Otherwise, the biggest difference I appreciate between the two is the wear and tear on my body. With video production, you have to be rolling constantly. With a still camera you can hunt and peck and put the camera down regularly. Still cameras are also far lighter than professional video cameras. So not a still photo job goes by for me where I don’t appreciate how much easier the physical workload is. It’s one of the biggest reasons why I have made a greater effort to build my photography business as I have gotten older.
We asked: What do you work to accomplish through your documentary films? How do you choose the subject matter for these films?
Doug said: One day in grad school a professor showed us a clip from “Jazz Dance,” a 20-minute documentary made in 1954. It showed a handheld-style camera in the middle of a dance floor at a jazz club. The director of photography for that film was Richard Leacock, a pioneer of documentary cinematography and perhaps the first to ditch the tripod. The effect was footage that was raw, kinetic, and made me feel like I was right there dancing with them (It helps that I happen to also love big band-era jazz). When I saw that, I thought, that’s what I want to do.
So with my films I aim to immerse the viewer into the middle of the action, to make them feel like they are there, like my camera is just the viewpoint of another person in the scene. That includes everything from something as exciting as putting the viewer in the middle of a 4,000 person paintball war spread out over 800 acres (“Soldiers of Paint”) to something as—seemingly—mundane as a bus ride through Los Angeles with a main character (“G.I. Jobs”). It just gets me giddy. And then, if it is a film I am producing, I get giddy all over again when I get to edit that footage later.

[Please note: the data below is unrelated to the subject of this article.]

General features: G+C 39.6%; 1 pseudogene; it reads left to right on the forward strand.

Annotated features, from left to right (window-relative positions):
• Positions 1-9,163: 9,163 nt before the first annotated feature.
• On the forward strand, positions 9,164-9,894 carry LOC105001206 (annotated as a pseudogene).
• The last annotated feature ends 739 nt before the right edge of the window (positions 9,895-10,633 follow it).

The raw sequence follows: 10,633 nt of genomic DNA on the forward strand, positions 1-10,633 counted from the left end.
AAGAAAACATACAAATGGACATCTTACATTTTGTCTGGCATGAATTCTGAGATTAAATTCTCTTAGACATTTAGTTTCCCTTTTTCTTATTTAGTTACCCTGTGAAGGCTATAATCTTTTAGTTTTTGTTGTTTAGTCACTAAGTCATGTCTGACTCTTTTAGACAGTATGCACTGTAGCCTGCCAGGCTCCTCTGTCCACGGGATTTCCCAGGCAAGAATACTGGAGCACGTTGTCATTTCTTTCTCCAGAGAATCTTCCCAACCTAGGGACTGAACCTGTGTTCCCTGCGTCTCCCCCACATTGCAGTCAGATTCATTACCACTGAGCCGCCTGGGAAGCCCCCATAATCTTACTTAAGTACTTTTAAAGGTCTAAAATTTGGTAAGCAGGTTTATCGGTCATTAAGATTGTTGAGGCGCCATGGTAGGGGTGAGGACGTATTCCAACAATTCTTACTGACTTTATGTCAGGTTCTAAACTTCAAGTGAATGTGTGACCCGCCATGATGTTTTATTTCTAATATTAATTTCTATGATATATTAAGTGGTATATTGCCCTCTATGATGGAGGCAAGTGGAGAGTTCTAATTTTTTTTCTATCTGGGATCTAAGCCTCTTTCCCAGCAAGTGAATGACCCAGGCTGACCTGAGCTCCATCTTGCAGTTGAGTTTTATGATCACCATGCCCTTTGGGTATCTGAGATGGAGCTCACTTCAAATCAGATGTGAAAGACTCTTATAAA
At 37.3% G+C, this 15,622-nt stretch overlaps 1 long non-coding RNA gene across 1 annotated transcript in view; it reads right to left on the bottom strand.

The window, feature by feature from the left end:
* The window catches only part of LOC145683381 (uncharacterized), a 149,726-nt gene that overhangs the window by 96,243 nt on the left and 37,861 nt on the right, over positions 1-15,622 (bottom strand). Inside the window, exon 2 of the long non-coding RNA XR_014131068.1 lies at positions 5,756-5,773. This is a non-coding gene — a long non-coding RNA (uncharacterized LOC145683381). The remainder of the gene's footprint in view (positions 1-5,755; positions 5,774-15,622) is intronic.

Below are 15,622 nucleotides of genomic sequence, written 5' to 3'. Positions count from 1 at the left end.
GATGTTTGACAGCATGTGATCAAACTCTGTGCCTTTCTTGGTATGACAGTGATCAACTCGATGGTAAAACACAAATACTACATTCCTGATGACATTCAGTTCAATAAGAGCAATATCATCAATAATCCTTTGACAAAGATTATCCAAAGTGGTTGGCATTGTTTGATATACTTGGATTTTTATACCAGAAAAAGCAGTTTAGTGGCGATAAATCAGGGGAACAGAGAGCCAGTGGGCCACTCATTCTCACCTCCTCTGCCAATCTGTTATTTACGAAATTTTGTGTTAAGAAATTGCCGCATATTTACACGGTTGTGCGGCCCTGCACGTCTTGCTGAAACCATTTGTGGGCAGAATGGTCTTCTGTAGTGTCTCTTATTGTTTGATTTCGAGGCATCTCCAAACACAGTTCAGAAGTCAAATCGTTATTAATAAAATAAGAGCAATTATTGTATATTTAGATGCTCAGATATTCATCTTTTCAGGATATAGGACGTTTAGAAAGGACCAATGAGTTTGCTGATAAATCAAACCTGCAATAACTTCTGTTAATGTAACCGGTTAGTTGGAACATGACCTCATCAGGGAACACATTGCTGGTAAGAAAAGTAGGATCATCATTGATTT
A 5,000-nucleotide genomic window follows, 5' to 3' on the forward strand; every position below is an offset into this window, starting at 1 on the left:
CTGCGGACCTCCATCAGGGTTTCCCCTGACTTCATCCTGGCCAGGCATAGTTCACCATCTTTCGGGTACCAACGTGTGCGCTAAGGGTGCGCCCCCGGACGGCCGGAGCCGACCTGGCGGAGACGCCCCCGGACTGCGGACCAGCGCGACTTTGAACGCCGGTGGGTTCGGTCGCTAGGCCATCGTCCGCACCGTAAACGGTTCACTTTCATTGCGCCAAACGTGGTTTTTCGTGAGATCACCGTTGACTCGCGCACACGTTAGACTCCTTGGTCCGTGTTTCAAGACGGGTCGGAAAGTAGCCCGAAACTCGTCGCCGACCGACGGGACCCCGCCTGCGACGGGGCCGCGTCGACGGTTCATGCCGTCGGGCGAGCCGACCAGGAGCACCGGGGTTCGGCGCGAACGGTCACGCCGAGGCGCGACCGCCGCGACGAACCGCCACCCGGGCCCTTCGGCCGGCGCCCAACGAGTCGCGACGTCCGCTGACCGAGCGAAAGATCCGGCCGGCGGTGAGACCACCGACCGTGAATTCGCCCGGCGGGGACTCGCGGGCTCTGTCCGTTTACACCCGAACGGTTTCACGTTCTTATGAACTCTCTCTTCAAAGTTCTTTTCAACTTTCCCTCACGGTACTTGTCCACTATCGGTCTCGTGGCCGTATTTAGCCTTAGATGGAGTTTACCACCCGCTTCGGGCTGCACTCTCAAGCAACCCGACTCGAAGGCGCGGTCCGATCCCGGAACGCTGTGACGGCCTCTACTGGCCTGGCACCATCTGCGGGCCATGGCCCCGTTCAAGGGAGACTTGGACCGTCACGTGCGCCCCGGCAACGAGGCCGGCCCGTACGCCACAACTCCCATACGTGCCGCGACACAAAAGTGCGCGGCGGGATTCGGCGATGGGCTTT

So if I have made the viewer feel like a part of the world I am filming, I’ve accomplished my main goal.
How do I choose my subject matter? For my own films, I look for subjects that have potential for natural humor, stories that can be told through people rather than through talking heads, and opportunities to do something I’ve never seen before in documentary film. With “Soldiers of Paint,” we covered a live paintball war and edited it to feel like a dramatic film, which I’m not sure I’ve seen done elsewhere.
My most recent two films were done on commission for clients (“G.I. Jobs” and “The Care They’ve Earned”) so while we were still able to use an immersive style to tell stories told through real people, the topics were chosen by our clients.
Find more of Doug’s work on his websites: